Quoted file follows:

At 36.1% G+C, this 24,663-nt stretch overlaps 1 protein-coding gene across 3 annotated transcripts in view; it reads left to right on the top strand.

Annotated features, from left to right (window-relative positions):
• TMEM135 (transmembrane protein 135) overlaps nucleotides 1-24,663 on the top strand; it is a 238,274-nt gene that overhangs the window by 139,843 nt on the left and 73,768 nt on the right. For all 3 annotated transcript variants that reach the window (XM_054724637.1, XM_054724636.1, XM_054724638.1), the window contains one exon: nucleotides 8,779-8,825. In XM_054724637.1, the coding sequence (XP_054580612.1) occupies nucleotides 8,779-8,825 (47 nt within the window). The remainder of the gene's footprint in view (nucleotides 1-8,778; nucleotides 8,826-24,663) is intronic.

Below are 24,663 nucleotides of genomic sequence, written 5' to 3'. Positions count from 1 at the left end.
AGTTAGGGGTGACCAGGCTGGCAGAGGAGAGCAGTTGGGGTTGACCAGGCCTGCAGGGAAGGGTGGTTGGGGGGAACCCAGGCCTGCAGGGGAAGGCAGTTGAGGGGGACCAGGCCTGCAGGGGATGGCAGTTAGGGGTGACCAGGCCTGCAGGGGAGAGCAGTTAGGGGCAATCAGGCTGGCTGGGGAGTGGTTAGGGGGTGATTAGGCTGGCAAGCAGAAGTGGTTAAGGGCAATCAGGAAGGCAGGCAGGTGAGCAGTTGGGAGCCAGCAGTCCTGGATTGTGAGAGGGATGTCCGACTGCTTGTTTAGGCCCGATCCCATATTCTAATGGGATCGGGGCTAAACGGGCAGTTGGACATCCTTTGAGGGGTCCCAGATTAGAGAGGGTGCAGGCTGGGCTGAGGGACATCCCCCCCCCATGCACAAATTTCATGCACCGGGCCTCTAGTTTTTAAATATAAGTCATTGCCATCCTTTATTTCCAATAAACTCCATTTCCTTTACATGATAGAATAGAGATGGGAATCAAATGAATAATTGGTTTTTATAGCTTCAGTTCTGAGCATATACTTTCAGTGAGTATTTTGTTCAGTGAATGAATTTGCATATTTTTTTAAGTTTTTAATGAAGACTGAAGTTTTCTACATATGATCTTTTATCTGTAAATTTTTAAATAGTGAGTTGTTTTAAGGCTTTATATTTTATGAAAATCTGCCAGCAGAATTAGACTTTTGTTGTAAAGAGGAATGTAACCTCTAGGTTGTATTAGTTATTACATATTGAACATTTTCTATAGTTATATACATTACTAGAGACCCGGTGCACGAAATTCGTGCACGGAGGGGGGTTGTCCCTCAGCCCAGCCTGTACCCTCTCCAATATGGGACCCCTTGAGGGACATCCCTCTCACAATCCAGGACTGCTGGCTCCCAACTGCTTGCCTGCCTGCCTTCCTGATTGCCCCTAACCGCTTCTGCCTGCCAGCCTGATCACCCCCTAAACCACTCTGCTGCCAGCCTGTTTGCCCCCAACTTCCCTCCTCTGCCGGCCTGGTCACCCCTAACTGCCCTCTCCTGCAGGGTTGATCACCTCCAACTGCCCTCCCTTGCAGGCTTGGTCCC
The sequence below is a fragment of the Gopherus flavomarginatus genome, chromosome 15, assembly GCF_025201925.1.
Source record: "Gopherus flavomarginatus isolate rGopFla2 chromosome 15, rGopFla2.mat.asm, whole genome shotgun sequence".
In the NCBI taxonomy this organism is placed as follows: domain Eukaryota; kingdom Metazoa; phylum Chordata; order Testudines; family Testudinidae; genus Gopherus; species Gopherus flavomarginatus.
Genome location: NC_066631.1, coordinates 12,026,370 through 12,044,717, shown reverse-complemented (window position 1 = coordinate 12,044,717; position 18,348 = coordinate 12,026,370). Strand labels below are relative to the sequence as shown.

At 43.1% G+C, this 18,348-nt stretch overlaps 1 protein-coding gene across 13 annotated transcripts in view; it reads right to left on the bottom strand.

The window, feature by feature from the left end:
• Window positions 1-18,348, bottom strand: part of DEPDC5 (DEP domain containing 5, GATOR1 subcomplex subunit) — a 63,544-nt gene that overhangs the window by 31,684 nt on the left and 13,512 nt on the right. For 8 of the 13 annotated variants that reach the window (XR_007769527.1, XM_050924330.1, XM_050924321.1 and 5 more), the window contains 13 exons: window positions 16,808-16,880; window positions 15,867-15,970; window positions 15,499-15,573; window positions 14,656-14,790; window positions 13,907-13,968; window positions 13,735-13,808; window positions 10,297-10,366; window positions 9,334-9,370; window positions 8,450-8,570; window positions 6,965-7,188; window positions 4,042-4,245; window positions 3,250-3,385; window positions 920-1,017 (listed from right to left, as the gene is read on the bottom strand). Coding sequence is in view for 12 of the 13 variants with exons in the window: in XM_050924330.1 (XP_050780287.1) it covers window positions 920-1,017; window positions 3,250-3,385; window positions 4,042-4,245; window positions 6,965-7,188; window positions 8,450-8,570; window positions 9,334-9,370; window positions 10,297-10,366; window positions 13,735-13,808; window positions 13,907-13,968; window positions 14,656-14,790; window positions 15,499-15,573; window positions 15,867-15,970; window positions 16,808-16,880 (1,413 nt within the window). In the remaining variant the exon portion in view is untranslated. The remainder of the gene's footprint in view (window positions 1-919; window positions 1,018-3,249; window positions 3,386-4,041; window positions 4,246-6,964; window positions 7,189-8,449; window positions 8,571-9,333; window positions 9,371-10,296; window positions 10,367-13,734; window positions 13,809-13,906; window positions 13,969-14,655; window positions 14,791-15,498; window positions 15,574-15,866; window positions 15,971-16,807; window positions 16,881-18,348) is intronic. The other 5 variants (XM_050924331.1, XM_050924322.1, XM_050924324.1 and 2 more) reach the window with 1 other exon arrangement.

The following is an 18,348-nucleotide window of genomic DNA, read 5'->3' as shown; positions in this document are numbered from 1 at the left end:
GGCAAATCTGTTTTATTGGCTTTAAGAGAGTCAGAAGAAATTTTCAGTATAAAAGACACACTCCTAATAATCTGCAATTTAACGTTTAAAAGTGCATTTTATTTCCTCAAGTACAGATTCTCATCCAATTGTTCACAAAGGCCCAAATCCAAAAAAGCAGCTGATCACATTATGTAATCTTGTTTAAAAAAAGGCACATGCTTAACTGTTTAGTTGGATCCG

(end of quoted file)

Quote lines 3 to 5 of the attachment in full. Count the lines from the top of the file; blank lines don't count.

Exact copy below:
• TMEM135 (transmembrane protein 135) overlaps nucleotides 1-24,663 on the top strand; it is a 238,274-nt gene that overhangs the window by 139,843 nt on the left and 73,768 nt on the right. For all 3 annotated transcript variants that reach the window (XM_054724637.1, XM_054724636.1, XM_054724638.1), the window contains one exon: nucleotides 8,779-8,825. In XM_054724637.1, the coding sequence (XP_054580612.1) occupies nucleotides 8,779-8,825 (47 nt within the window). The remainder of the gene's footprint in view (nucleotides 1-8,778; nucleotides 8,826-24,663) is intronic.

Below are 24,663 nucleotides of genomic sequence, written 5' to 3'. Positions count from 1 at the left end.
AGTTAGGGGTGACCAGGCTGGCAGAGGAGAGCAGTTGGGGTTGACCAGGCCTGCAGGGAAGGGTGGTTGGGGGGAACCCAGGCCTGCAGGGGAAGGCAGTTGAGGGGGACCAGGCCTGCAGGGGATGGCAGTTAGGGGTGACCAGGCCTGCAGGGGAGAGCAGTTAGGGGCAATCAGGCTGGCTGGGGAGTGGTTAGGGGGTGATTAGGCTGGCAAGCAGAAGTGGTTAAGGGCAATCAGGAAGGCAGGCAGGTGAGCAGTTGGGAGCCAGCAGTCCTGGATTGTGAGAGGGATGTCCGACTGCTTGTTTAGGCCCGATCCCATATTCTAATGGGATCGGGGCTAAACGGGCAGTTGGACATCCTTTGAGGGGTCCCAGATTAGAGAGGGTGCAGGCTGGGCTGAGGGACATCCCCCCCCCATGCACAAATTTCATGCACCGGGCCTCTAGTTTTTAAATATAAGTCATTGCCATCCTTTATTTCCAATAAACTCCATTTCCTTTACATGATAGAATAGAGATGGGAATCAAATGAATAATTGGTTTTTATAGCTTCAGTTCTGAGCATATACTTTCAGTGAGTATTTTGTTCAGTGAATGAATTTGCATATTTTTTTAAGTTTTTAATGAAGACTGAAGTTTTCTACATATGATCTTTTATCTGTAAATTTTTAAATAGTGAGTTGTTTTAAGGCTTTATATTTTATGAAAATCTGCCAGCAGAATTAGACTTTTGTTGTAAAGAGGAATGTAACCTCTAGGTTGTATTAGTTATTACATATTGAACATTTTCTATAGTTATATACATTACTAGAGACCCGGTGCACGAAATTCGTGCACGGAGGGGGGTTGTCCCTCAGCCCAGCCTGTACCCTCTCCAATATGGGACCCCTTGAGGGACATCCCTCTCACAATCCAGGACTGCTGGCTCCCAACTGCTTGCCTGCCTGCCTTCCTGATTGCCCCTAACCGCTTCTGCCTGCCAGCCTGATCACCCCCTAAACCACTCTGCTGCCAGCCTGTTTGCCCCCAACTTCCCTCCTCTGCCGGCCTGGTCACCCCTAACTGCCCTCTCCTGCAGGGTTGATCACCTCCAACTGCCCTCCCTTGCAGGCTTGGTCCC